Tight with money -- except own salaries
Despite almost a $1 billion surplus, North Dakota legislators were skinflints. Misers. Cheaper than their suits. They've taken the extra money, put it in a sock, hid it in the mattress, buried the mattress 6 feet deep in the Badlands and burned t...
Despite almost a $1 billion surplus, North Dakota legislators were skinflints. Misers. Cheaper than their suits.
They've taken the extra money, put it in a sock, hid it in the mattress, buried the mattress 6 feet deep in the Badlands and burned the map.
They call it a "rainy day" fund. Given their history, the rains need to be of ark-building proportions to tap the fund.
They used the federal stimulus money for projects that were slated to be paid for by the state. This slippery maneuver was made despite federal government warnings that the money needed to be spent on something new, not just re-funneled. I won't tell the feds if you don't.
With this switcheroo, they went out and bought a bigger sock, a bigger mattress and a bigger shovel.
OK, they haven't been miserly with everything. For instance, they spend $52 million to more than double the size of the North Dakota Heritage Center.
And they gave some raises -- to themselves. They may normally be tightwads who pinch pennies until Lincoln's beard erodes, but they take care of No. 1.
They voted themselves a daily pay increase from $135 to $141 on July 1 and then to $148 on July 1, 2010. When they're next in session, each legislator's pay will be $1,036 a week.
When they're not in session, legislators also receive a monthly salary. That will rise from $378 to $396 a month on July 1 and to $415 a month on July 1, 2010.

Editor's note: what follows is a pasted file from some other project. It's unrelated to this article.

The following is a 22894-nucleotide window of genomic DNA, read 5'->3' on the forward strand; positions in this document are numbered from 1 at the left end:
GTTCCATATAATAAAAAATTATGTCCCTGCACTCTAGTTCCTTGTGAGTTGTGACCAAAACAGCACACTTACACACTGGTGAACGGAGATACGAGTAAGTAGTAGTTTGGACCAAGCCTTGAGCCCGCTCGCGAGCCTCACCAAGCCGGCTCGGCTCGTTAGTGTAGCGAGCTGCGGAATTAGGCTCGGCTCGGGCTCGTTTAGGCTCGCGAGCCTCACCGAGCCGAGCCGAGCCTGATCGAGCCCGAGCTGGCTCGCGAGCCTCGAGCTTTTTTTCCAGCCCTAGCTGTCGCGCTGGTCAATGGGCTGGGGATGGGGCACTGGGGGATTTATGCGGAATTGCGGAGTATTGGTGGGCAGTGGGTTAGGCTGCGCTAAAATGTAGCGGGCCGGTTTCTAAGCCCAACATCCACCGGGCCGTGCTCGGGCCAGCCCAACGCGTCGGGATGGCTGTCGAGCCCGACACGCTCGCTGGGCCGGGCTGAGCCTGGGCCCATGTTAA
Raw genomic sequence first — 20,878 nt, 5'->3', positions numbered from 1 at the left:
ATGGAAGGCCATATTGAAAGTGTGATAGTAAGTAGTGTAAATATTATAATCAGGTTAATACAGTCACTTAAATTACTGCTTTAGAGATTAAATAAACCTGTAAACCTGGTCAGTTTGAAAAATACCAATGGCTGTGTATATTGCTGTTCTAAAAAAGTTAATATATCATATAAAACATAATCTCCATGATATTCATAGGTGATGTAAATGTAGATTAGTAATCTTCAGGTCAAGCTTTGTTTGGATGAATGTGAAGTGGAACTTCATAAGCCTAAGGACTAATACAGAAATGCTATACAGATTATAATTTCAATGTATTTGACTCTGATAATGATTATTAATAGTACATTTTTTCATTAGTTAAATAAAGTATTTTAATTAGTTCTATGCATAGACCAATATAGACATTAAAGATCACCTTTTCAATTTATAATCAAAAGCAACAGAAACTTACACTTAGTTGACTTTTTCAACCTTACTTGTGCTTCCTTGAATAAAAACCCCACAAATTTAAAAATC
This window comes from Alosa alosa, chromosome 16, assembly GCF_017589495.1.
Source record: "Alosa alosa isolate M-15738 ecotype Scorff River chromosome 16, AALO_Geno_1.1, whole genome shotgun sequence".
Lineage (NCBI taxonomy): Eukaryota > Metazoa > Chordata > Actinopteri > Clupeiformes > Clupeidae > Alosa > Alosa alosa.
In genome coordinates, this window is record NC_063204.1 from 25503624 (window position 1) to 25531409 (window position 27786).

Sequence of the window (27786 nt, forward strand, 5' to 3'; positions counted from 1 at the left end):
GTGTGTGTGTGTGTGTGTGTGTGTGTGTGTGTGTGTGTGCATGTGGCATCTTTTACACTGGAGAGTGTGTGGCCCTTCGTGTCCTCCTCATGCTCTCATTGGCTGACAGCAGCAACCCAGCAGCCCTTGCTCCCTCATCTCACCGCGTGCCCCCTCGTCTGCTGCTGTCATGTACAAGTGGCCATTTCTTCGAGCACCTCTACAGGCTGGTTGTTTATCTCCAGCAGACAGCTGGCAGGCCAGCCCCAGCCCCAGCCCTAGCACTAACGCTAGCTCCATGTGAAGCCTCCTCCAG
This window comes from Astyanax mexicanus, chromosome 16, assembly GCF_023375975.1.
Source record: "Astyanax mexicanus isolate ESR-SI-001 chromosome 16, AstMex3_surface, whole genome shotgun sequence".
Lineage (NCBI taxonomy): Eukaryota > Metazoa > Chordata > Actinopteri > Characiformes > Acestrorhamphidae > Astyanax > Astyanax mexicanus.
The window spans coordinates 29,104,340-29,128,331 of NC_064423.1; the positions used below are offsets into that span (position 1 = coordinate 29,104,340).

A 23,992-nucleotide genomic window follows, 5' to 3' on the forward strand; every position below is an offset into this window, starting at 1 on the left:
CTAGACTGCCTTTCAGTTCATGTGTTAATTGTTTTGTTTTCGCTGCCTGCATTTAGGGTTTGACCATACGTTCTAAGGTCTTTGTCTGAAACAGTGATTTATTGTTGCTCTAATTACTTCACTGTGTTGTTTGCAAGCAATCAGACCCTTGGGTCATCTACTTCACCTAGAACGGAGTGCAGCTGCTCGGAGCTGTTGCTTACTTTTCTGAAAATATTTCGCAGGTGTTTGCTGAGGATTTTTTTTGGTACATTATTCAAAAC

Their housing allowance also went from $900 to $1,000 a month, an 11 percent hike.
And the state picks up their entire health insurance cost. Does your employer do that? Mine neither.
These are the same legislators who killed improvements to a health insurance program for children.
Maybe they deserve a raise. But it seems hypocritical that the majority is unwilling to invest in the state's future, yet is willing to invest in themselves.
And although North Dakota is in better economic condition than just about every other state, we have residents who have lost their jobs, lost work hours and have frozen salaries. Given that, at the very least, their raise-granting is bad manners.
But it doesn't surprise me. At least the Legislature was consistent in its decision-making in a contentious, childish, clueless and backward-looking session.
It may be time to vote on name recognition. If you recognize the name, vote for the opponent.
Reach Bakken at (701) 780-1125; (800) 477-6572, ext. 125; or send e-mail to email@example.com .